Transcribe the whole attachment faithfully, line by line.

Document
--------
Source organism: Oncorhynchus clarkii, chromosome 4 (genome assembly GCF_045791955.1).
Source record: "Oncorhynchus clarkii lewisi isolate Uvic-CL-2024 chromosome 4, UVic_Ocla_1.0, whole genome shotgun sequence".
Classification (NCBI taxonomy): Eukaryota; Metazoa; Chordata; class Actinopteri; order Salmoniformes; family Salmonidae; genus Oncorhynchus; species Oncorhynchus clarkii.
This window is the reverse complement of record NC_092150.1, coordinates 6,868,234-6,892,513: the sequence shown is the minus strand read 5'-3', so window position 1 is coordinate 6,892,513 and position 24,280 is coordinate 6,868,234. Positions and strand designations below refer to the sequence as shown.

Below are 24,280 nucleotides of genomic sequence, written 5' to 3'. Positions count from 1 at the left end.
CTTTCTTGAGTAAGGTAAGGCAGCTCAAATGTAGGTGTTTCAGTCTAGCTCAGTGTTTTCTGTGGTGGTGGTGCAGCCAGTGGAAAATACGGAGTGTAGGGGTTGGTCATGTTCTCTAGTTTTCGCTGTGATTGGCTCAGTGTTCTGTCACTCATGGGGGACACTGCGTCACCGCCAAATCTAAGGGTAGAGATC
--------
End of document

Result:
Source organism: Oncorhynchus clarkii, chromosome 4 (genome assembly GCF_045791955.1).
Source record: "Oncorhynchus clarkii lewisi isolate Uvic-CL-2024 chromosome 4, UVic_Ocla_1.0, whole genome shotgun sequence".
Classification (NCBI taxonomy): Eukaryota; Metazoa; Chordata; class Actinopteri; order Salmoniformes; family Salmonidae; genus Oncorhynchus; species Oncorhynchus clarkii.
This window is the reverse complement of record NC_092150.1, coordinates 6,868,234-6,892,513: the sequence shown is the minus strand read 5'-3', so window position 1 is coordinate 6,892,513 and position 24,280 is coordinate 6,868,234. Positions and strand designations below refer to the sequence as shown.

Below are 24,280 nucleotides of genomic sequence, written 5' to 3'. Positions count from 1 at the left end.
CTTTCTTGAGTAAGGTAAGGCAGCTCAAATGTAGGTGTTTCAGTCTAGCTCAGTGTTTTCTGTGGTGGTGGTGCAGCCAGTGGAAAATACGGAGTGTAGGGGTTGGTCATGTTCTCTAGTTTTCGCTGTGATTGGCTCAGTGTTCTGTCACTCATGGGGGACACTGCGTCACCGCCAAATCTAAGGGTAGAGATC